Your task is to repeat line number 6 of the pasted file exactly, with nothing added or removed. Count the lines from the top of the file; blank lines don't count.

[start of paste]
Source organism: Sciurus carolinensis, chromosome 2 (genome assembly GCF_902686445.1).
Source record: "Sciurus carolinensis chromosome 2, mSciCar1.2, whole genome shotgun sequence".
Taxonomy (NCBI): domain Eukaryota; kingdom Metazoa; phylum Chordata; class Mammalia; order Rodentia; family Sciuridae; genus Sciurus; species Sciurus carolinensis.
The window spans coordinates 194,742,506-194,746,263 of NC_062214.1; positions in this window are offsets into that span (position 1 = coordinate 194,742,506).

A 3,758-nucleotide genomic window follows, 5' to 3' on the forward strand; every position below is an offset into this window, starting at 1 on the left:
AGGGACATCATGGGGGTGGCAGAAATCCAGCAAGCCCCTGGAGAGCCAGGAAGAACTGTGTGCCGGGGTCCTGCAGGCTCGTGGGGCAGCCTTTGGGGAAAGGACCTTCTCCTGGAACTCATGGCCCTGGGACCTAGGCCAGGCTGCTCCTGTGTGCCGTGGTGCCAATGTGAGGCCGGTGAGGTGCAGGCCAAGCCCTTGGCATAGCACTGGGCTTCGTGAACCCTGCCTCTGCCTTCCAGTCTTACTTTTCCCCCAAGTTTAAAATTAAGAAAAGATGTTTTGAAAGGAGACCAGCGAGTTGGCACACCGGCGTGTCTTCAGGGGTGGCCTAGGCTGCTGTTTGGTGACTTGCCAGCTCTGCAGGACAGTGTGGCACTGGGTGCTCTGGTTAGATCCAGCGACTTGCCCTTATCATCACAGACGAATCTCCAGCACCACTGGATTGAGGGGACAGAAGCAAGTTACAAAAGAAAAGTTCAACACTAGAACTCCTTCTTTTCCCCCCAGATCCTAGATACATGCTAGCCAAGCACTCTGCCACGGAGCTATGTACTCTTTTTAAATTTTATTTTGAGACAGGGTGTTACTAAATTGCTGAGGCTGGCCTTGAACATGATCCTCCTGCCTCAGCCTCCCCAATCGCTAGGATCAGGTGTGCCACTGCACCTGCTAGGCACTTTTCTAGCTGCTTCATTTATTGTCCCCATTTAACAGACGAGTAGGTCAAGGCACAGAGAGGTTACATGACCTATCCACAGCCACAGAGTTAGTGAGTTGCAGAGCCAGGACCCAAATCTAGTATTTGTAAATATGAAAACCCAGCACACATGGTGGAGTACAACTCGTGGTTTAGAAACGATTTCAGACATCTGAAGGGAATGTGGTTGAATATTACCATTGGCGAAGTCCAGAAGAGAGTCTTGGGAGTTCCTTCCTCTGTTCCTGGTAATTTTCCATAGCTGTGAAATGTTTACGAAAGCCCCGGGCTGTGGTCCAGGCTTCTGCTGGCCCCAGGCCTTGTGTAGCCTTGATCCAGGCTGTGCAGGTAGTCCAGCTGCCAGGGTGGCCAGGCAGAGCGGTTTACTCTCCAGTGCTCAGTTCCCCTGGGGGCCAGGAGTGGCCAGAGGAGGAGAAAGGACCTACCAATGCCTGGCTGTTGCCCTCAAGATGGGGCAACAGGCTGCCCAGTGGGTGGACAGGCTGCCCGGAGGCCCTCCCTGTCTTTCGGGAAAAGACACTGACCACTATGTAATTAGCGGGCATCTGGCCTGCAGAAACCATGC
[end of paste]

AGGGACATCATGGGGGTGGCAGAAATCCAGCAAGCCCCTGGAGAGCCAGGAAGAACTGTGTGCCGGGGTCCTGCAGGCTCGTGGGGCAGCCTTTGGGGAAAGGACCTTCTCCTGGAACTCATGGCCCTGGGACCTAGGCCAGGCTGCTCCTGTGTGCCGTGGTGCCAATGTGAGGCCGGTGAGGTGCAGGCCAAGCCCTTGGCATAGCACTGGGCTTCGTGAACCCTGCCTCTGCCTTCCAGTCTTACTTTTCCCCCAAGTTTAAAATTAAGAAAAGATGTTTTGAAAGGAGACCAGCGAGTTGGCACACCGGCGTGTCTTCAGGGGTGGCCTAGGCTGCTGTTTGGTGACTTGCCAGCTCTGCAGGACAGTGTGGCACTGGGTGCTCTGGTTAGATCCAGCGACTTGCCCTTATCATCACAGACGAATCTCCAGCACCACTGGATTGAGGGGACAGAAGCAAGTTACAAAAGAAAAGTTCAACACTAGAACTCCTTCTTTTCCCCCCAGATCCTAGATACATGCTAGCCAAGCACTCTGCCACGGAGCTATGTACTCTTTTTAAATTTTATTTTGAGACAGGGTGTTACTAAATTGCTGAGGCTGGCCTTGAACATGATCCTCCTGCCTCAGCCTCCCCAATCGCTAGGATCAGGTGTGCCACTGCACCTGCTAGGCACTTTTCTAGCTGCTTCATTTATTGTCCCCATTTAACAGACGAGTAGGTCAAGGCACAGAGAGGTTACATGACCTATCCACAGCCACAGAGTTAGTGAGTTGCAGAGCCAGGACCCAAATCTAGTATTTGTAAATATGAAAACCCAGCACACATGGTGGAGTACAACTCGTGGTTTAGAAACGATTTCAGACATCTGAAGGGAATGTGGTTGAATATTACCATTGGCGAAGTCCAGAAGAGAGTCTTGGGAGTTCCTTCCTCTGTTCCTGGTAATTTTCCATAGCTGTGAAATGTTTACGAAAGCCCCGGGCTGTGGTCCAGGCTTCTGCTGGCCCCAGGCCTTGTGTAGCCTTGATCCAGGCTGTGCAGGTAGTCCAGCTGCCAGGGTGGCCAGGCAGAGCGGTTTACTCTCCAGTGCTCAGTTCCCCTGGGGGCCAGGAGTGGCCAGAGGAGGAGAAAGGACCTACCAATGCCTGGCTGTTGCCCTCAAGATGGGGCAACAGGCTGCCCAGTGGGTGGACAGGCTGCCCGGAGGCCCTCCCTGTCTTTCGGGAAAAGACACTGACCACTATGTAATTAGCGGGCATCTGGCCTGCAGAAACCATGC